Various estimates have shown that the pandemic may cost the world about USD 2.7 trillion—equivalent to that of the entire UK economy, pre-pandemic at least. While the impact has been uneven across industries, with Information Communication Technology and its related fields having stayed relatively safe, tourism has taken a major fall.
It has been observed that throughout history, the industries of travel and hospitality have taken major brunts from various crises – the Black Death, Spanish Flu, SARS, and H1N1 being notable examples of the same. Yet, despite prolonged shutdowns and varying rates of economic downfall, the industries have prevailed and keep their head afloat—this time, not unlike other times, nobody is sure if it can follow the trend.
One of the first things that major health-concerned organization (like WHO) acts upon is the issuing of travel advisories, be it any local or global disease. Such an act discourages travel to destinations with epidemic or pandemic cases, along with border control, travel restrictions, quarantine zones, and social distancing measures. Outbreaks usually render various destinations unattractive to tourists, as a majority of them are risk averse. The World Tourism Organization has predicted about 25% average loss in international arrivals in a press release, during the early stages of the global lockdown. The World Travel and Tourism Council has also showed that fifty million travel and tourism jobs are at stake because of the impact of COVID-19.
Will the industry recover?
Despite such alarming results, tourism’s loss can be considered an environmental win—steep falls concomitant with emission reduction has led to lower greenhouse gas emission, especially in industrialized countries, as is clear from satellite image evidence. Emissions in China have fallen by 25% following factory shutdowns and city-wide lockdowns, while coal usage fell by 40% across the six largest power plants in the country. While the pandemic has caused a lot of panic amongst the people, nature has undergone—and is undergoing—a process of healing and recovering. And since the environment is a major factor with tourism, destinations will become more attractive to travelers of all kinds.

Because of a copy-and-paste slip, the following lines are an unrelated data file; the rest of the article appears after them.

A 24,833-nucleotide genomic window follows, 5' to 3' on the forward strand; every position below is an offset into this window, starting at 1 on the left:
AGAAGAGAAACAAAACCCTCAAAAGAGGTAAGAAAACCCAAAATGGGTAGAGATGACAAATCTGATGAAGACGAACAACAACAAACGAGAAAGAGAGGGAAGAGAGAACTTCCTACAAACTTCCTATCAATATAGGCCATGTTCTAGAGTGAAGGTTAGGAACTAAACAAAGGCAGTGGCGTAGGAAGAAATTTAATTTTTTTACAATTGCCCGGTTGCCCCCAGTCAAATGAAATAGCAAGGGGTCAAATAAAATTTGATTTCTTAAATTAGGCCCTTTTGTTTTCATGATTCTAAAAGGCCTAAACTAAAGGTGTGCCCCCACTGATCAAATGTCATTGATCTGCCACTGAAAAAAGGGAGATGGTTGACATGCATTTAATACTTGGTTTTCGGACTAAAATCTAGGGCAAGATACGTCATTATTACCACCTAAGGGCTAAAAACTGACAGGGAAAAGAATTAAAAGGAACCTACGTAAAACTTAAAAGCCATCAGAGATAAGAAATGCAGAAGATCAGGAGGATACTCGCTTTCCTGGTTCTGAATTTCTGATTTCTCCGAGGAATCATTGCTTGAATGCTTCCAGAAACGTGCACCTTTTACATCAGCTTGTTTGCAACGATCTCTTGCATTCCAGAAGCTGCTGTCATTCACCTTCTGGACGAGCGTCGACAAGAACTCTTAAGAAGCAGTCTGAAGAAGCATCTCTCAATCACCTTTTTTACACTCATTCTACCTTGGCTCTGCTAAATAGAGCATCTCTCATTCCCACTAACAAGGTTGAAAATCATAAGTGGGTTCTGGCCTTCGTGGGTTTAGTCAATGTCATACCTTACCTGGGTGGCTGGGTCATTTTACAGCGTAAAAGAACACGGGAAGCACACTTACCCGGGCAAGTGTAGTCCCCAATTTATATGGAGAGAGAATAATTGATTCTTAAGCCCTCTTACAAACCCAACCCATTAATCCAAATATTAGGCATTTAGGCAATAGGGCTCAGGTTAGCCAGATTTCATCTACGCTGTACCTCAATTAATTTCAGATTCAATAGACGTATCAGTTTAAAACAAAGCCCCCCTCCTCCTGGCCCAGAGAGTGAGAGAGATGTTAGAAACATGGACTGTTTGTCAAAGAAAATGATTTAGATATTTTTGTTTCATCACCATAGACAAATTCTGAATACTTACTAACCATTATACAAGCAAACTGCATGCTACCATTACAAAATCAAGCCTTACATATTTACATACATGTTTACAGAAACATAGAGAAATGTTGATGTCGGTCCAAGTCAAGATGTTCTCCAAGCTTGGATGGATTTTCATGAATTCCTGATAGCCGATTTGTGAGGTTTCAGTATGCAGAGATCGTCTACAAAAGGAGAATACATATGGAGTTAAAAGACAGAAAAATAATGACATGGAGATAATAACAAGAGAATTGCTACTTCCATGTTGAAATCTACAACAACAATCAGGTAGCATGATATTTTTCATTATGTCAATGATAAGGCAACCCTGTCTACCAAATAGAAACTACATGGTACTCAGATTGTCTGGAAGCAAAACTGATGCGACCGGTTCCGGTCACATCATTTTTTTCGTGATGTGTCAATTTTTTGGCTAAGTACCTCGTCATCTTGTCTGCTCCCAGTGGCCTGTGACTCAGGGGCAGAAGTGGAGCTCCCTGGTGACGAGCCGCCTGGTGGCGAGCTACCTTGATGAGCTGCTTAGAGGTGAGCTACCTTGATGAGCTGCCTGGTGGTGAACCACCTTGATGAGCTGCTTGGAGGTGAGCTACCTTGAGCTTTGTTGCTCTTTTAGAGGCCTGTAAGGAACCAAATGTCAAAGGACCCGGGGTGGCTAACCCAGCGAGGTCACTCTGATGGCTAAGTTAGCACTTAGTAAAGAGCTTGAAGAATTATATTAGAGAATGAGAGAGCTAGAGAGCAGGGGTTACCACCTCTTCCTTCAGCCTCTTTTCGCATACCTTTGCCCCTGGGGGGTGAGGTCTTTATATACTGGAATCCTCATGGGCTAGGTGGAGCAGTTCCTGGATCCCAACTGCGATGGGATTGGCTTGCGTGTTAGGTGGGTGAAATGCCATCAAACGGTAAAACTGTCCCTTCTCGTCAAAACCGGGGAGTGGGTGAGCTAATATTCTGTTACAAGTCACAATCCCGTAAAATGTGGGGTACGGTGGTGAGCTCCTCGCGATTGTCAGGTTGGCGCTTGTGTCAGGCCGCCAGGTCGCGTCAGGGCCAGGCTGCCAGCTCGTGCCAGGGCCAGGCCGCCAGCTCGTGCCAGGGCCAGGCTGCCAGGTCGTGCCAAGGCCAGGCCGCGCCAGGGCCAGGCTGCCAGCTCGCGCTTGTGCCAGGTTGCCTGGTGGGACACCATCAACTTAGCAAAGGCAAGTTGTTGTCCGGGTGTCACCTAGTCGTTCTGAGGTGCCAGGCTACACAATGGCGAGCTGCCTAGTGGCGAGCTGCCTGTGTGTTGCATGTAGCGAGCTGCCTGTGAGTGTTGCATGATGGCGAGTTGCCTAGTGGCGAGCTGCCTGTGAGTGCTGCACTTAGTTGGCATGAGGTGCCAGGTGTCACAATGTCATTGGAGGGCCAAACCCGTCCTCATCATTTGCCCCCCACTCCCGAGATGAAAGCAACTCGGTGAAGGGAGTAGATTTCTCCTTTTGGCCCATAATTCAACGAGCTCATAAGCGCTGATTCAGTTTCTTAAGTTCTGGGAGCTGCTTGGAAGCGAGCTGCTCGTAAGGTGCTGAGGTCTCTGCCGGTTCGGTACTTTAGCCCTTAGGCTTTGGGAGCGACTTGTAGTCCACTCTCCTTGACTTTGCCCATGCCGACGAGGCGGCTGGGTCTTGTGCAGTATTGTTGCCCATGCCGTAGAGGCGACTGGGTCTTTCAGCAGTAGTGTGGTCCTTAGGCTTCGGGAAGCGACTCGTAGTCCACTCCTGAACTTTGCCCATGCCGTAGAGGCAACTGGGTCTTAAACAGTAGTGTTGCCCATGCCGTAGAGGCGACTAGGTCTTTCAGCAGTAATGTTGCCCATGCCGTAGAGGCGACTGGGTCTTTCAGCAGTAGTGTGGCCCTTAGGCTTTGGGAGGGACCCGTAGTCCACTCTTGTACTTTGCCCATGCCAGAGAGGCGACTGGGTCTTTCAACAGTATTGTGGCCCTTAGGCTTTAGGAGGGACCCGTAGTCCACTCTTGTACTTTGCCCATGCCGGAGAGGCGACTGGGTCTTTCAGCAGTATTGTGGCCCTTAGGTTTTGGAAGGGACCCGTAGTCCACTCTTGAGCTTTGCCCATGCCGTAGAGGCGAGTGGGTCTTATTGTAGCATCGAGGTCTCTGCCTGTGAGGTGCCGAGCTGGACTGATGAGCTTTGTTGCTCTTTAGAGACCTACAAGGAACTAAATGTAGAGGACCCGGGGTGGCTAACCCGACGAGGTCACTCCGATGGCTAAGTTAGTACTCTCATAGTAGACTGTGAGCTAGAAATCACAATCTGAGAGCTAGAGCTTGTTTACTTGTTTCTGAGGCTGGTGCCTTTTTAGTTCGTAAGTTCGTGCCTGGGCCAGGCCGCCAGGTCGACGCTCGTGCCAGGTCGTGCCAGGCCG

Special forecasts from STR and Tourism Economics suggest that the hotel industry is projected to report steep declines in demands due to COVID-19, while travel comes to a virtual standstill—but that the market is expected to regain its footing in the latter part of 2020 and during 2021.
Based on research from the CBRE, an approximate six to ten months is required for hotel demands to recover in the US, and twelve to sixteen months for average daily rates (ADR) and revenue per available room to begin recovery. Hoteliers, therefore, need to take the steps required to adequately prepare for recovery, while setting up proper expectations to prepare for the oncoming demand storm.
Hotels are required to stay connected with past and future guests via social media when travel is on pause, along with editorial content that entertains and adds value to the customer-brand relationship. During the initial rise in travel demand, marketing efforts must be ramped up to create a brand awareness and fuel fresh gusts into booking, with affordable rates across the board to get people to rebook and re-plan their lost vacations. Flexibility is key, and initially, flexible rates and plans must be in place to jump-start the economic progress.
As travel demand rises post-pandemic, marketing efforts must slowly shift focus to targeting the right demographics and feeder markets with the right messages and packages for lower-funnel intent to come pouring in. While the world continues to struggle to flatten the rate of infection curve all over, hotels must plan for the travel demand rebound all across their geographical region(s).